New York, NY — Planned Parenthood is encouraging women to visit Planned Parenthood health centers nationwide the week of June 18 for information and access to birth control.
Patients can receive information about the kind of birth control that’s best for their lives, as well as direct access to affordable birth control. Some Planned Parenthood health centers will also host special events the week of June 18.
“Birth control is vital for millions of women – it helps us plan for the future and protect our health,” said Dr. Vanessa Cullins, vice president of external medical affairs for Planned Parenthood Federation of America. “Planned Parenthood health centers provide birth control every day all across the country, and they are redoubling their efforts this month because birth control is under increased attack. Planned Parenthood was founded on the promise that every woman should have access to birth control, and we’re more committed than ever to fulfilling that promise.”
To help women figure out their short-term and long-term birth control needs, Planned Parenthood has developed a “What’s Your Five-Year Birth Control Plan?” infographic that outlines key questions about career goals, relationship status, and desire to parent for women to consider as they map out their birth control plan.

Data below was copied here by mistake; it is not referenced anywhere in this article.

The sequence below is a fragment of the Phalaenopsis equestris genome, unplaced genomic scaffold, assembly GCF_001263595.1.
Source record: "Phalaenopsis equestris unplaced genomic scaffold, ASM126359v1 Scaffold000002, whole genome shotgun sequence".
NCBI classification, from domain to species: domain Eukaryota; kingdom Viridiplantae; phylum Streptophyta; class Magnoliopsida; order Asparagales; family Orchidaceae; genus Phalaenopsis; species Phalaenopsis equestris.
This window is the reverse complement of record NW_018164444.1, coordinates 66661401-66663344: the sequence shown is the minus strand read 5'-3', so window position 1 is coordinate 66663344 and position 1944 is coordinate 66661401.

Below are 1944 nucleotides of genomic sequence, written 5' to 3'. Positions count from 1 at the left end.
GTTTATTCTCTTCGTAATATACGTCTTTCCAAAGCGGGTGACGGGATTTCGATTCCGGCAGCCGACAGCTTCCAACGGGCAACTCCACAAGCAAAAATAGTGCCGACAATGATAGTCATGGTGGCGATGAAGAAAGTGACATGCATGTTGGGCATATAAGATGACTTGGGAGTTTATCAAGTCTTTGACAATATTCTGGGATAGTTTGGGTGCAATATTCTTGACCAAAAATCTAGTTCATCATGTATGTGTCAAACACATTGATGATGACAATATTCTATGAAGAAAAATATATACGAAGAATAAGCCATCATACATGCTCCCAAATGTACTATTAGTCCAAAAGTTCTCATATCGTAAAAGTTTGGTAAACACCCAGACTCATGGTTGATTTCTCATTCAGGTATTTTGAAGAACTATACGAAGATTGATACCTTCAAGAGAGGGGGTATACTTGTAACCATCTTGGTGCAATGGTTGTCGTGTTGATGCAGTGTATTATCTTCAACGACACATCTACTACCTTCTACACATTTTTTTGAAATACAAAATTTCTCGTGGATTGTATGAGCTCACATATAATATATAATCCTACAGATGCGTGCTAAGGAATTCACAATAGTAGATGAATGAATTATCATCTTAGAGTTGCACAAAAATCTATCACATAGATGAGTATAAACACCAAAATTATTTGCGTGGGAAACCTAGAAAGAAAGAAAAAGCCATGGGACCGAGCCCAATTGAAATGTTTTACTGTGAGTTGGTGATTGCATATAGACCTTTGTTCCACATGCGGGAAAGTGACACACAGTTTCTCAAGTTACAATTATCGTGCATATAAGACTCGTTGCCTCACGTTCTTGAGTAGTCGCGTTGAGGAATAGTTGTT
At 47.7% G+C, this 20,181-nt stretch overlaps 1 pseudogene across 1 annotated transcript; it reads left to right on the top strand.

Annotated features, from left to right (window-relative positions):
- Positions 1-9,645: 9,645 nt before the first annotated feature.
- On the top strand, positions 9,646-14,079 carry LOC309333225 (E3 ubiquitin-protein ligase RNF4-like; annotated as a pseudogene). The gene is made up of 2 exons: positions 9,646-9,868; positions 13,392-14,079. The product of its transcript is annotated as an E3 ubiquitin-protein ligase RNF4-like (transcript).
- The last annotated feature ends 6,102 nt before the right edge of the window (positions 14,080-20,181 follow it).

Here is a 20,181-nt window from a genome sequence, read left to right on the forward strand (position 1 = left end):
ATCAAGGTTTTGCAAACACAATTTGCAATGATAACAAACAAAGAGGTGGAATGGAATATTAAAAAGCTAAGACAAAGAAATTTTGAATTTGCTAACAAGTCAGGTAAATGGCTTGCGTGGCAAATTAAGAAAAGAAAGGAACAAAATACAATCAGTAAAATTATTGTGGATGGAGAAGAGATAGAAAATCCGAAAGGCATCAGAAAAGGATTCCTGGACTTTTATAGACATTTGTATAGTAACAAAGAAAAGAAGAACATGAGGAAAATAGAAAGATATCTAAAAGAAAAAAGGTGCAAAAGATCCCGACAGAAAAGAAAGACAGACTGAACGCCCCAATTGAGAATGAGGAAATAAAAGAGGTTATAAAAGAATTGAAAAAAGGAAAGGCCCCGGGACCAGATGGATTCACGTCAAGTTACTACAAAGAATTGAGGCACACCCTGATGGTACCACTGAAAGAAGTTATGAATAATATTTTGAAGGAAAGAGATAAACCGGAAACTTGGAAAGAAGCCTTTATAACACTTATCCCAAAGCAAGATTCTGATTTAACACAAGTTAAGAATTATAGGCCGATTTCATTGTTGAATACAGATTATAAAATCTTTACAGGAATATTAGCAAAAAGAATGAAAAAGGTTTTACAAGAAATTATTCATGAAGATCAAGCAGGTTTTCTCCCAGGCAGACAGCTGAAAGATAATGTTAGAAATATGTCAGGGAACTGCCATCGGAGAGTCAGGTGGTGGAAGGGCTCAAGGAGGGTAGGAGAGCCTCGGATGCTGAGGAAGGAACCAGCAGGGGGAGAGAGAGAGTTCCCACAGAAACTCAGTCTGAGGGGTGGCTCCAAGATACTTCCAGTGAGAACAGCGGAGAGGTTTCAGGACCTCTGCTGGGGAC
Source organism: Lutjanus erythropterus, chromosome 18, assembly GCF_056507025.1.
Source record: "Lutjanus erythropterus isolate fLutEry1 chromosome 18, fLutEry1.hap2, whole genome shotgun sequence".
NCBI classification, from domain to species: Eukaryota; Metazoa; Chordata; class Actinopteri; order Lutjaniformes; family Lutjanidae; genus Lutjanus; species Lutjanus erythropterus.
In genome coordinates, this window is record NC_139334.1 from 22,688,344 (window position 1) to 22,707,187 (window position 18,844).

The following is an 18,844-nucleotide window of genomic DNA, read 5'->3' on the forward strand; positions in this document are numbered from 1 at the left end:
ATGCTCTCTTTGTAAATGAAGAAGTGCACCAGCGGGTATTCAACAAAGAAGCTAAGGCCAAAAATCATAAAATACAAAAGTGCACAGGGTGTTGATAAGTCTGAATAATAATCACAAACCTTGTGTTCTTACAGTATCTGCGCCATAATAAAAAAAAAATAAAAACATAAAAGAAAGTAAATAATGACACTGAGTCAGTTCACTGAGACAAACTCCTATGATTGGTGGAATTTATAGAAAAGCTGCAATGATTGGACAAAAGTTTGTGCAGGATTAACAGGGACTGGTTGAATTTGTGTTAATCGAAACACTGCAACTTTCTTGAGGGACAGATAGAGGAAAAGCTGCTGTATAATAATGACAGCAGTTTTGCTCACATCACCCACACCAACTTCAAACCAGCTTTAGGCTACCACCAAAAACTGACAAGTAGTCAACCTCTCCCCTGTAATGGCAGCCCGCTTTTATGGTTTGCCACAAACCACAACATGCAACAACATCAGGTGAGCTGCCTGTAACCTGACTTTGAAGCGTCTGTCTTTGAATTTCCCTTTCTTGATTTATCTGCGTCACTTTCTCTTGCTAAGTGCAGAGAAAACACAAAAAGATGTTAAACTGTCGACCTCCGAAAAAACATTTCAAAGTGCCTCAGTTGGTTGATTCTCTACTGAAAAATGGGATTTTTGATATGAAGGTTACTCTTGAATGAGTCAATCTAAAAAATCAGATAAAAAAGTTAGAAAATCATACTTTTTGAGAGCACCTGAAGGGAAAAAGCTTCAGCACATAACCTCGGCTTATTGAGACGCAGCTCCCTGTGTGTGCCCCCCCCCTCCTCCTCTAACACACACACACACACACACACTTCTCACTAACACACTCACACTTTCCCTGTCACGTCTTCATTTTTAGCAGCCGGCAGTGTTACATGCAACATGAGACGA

Women can also use the My Method widget to find out what methods might be right for them, then book an appointment at their local Planned Parenthood health center to discuss their options and get birth control. Last year, Planned Parenthood health centers provided birth control to more than two million people.
Birth control is not one-size-fits-all. In thinking about their five-year plan, women should consider whether they prefer a long-acting method that can carry them through several years, or one that can be easily discontinued in the event that they want to become pregnant in the near future.
There are a lot of options for women to choose from. The pill is one of the most popular methods in the U.S. An IUD can provide protection for up to 12 years and the ring or shot can provide protection for several weeks or months. Condoms, which should be used during every sex act every time you have sex, are the only birth control method that can also protect against STDs.
Making a prevention plan doesn’t mean a woman won’t alter her birth control method as her life changes, but it means thinking ahead and considering what methods may be right for her now and in the future.
For more information about contraception or to contact a local health center, visit PlannedParenthood.org.
Planned Parenthood Federation of America media office: 212-261-4433
June 13, 2012
September 07, 2016